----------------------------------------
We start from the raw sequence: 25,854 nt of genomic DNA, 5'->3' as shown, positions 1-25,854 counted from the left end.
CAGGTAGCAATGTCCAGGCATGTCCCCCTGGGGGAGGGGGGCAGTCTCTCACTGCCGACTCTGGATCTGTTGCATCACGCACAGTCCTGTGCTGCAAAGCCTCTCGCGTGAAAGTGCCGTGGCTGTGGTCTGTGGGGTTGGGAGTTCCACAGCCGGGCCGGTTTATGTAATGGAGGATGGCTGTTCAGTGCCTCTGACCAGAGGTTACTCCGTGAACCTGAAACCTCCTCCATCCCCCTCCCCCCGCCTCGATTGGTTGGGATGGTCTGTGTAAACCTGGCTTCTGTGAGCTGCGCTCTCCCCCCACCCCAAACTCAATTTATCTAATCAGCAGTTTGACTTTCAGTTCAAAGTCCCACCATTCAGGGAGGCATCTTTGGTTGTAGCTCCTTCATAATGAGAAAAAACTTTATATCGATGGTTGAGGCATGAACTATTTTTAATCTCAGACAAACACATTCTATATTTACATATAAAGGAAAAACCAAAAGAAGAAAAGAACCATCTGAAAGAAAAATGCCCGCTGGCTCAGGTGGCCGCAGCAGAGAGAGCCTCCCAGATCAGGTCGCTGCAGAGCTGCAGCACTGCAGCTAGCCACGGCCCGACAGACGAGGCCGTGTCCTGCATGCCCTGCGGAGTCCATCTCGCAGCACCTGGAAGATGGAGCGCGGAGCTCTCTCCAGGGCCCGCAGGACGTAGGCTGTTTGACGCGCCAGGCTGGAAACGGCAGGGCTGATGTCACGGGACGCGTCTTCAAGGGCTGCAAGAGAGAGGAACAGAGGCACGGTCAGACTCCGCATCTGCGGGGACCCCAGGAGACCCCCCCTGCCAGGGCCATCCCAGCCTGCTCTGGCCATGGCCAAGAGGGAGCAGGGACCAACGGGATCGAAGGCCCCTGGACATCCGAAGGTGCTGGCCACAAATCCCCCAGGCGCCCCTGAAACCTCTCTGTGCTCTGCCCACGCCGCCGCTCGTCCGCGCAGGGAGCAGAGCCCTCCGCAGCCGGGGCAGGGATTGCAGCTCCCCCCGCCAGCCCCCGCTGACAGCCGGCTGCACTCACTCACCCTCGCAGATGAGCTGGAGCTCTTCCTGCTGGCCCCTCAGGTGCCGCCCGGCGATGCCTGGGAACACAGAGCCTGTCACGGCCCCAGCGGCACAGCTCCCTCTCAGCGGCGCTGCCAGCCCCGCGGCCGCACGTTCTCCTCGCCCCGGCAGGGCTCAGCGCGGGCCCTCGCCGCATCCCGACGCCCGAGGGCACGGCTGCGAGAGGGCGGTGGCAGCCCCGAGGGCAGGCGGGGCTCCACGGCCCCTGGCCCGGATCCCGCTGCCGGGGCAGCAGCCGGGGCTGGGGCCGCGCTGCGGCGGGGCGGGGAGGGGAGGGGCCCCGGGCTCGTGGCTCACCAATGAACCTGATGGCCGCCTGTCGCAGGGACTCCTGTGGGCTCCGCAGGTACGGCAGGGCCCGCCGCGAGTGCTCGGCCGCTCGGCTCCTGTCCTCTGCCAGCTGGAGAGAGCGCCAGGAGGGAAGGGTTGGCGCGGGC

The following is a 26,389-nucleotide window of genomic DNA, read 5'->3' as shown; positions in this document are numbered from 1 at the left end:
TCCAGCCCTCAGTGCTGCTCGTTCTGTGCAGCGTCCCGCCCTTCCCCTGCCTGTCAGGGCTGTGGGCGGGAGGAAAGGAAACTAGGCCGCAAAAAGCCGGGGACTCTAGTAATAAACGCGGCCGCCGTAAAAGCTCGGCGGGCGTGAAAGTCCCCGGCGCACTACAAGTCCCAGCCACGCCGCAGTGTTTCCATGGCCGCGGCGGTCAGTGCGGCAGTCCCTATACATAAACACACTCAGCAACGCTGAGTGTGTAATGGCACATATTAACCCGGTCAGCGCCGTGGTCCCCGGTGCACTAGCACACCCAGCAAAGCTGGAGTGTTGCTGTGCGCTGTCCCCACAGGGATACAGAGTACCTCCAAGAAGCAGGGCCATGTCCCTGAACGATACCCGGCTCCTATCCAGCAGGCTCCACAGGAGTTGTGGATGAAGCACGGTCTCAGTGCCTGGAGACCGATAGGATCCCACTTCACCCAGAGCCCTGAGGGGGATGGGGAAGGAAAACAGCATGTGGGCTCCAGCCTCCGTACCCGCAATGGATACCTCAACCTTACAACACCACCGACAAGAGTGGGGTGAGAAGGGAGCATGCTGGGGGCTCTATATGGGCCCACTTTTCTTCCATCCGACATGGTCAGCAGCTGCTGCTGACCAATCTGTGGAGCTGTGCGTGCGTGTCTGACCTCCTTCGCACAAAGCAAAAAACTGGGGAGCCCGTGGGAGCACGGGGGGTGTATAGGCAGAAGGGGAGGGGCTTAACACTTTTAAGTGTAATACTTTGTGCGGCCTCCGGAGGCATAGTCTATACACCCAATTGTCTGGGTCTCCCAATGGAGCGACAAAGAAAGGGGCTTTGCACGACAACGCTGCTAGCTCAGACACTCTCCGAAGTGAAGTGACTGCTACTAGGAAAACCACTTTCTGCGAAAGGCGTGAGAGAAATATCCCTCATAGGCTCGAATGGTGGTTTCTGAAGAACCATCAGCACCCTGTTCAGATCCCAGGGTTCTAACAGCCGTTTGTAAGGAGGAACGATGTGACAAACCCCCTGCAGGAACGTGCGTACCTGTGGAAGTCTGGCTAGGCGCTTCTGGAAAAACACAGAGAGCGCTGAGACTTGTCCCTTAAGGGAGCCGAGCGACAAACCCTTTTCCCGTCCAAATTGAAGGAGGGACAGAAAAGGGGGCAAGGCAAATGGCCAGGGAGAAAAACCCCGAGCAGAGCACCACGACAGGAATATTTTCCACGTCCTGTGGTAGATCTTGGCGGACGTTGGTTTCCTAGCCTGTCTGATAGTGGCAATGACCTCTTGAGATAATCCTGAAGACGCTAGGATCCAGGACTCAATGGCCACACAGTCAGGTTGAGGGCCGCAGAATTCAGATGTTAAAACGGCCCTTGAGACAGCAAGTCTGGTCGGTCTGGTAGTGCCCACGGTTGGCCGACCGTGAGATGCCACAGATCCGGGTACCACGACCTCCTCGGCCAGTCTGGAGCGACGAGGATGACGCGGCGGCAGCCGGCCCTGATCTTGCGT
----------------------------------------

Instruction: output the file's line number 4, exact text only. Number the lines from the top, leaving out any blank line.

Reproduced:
TCCAGCCCTCAGTGCTGCTCGTTCTGTGCAGCGTCCCGCCCTTCCCCTGCCTGTCAGGGCTGTGGGCGGGAGGAAAGGAAACTAGGCCGCAAAAAGCCGGGGACTCTAGTAATAAACGCGGCCGCCGTAAAAGCTCGGCGGGCGTGAAAGTCCCCGGCGCACTACAAGTCCCAGCCACGCCGCAGTGTTTCCATGGCCGCGGCGGTCAGTGCGGCAGTCCCTATACATAAACACACTCAGCAACGCTGAGTGTGTAATGGCACATATTAACCCGGTCAGCGCCGTGGTCCCCGGTGCACTAGCACACCCAGCAAAGCTGGAGTGTTGCTGTGCGCTGTCCCCACAGGGATACAGAGTACCTCCAAGAAGCAGGGCCATGTCCCTGAACGATACCCGGCTCCTATCCAGCAGGCTCCACAGGAGTTGTGGATGAAGCACGGTCTCAGTGCCTGGAGACCGATAGGATCCCACTTCACCCAGAGCCCTGAGGGGGATGGGGAAGGAAAACAGCATGTGGGCTCCAGCCTCCGTACCCGCAATGGATACCTCAACCTTACAACACCACCGACAAGAGTGGGGTGAGAAGGGAGCATGCTGGGGGCTCTATATGGGCCCACTTTTCTTCCATCCGACATGGTCAGCAGCTGCTGCTGACCAATCTGTGGAGCTGTGCGTGCGTGTCTGACCTCCTTCGCACAAAGCAAAAAACTGGGGAGCCCGTGGGAGCACGGGGGGTGTATAGGCAGAAGGGGAGGGGCTTAACACTTTTAAGTGTAATACTTTGTGCGGCCTCCGGAGGCATAGTCTATACACCCAATTGTCTGGGTCTCCCAATGGAGCGACAAAGAAAGGGGCTTTGCACGACAACGCTGCTAGCTCAGACACTCTCCGAAGTGAAGTGACTGCTACTAGGAAAACCACTTTCTGCGAAAGGCGTGAGAGAAATATCCCTCATAGGCTCGAATGGTGGTTTCTGAAGAACCATCAGCACCCTGTTCAGATCCCAGGGTTCTAACAGCCGTTTGTAAGGAGGAACGATGTGACAAACCCCCTGCAGGAACGTGCGTACCTGTGGAAGTCTGGCTAGGCGCTTCTGGAAAAACACAGAGAGCGCTGAGACTTGTCCCTTAAGGGAGCCGAGCGACAAACCCTTTTCCCGTCCAAATTGAAGGAGGGACAGAAAAGGGGGCAAGGCAAATGGCCAGGGAGAAAAACCCCGAGCAGAGCACCACGACAGGAATATTTTCCACGTCCTGTGGTAGATCTTGGCGGACGTTGGTTTCCTAGCCTGTCTGATAGTGGCAATGACCTCTTGAGATAATCCTGAAGACGCTAGGATCCAGGACTCAATGGCCACACAGTCAGGTTGAGGGCCGCAGAATTCAGATGTTAAAACGGCCCTTGAGACAGCAAGTCTGGTCGGTCTGGTAGTGCCCACGGTTGGCCGACCGTGAGATGCCACAGATCCGGGTACCACGACCTCCTCGGCCAGTCTGGAGCGACGAGGATGACGCGGCGGCAGCCGGCCCTGATCTTGCGT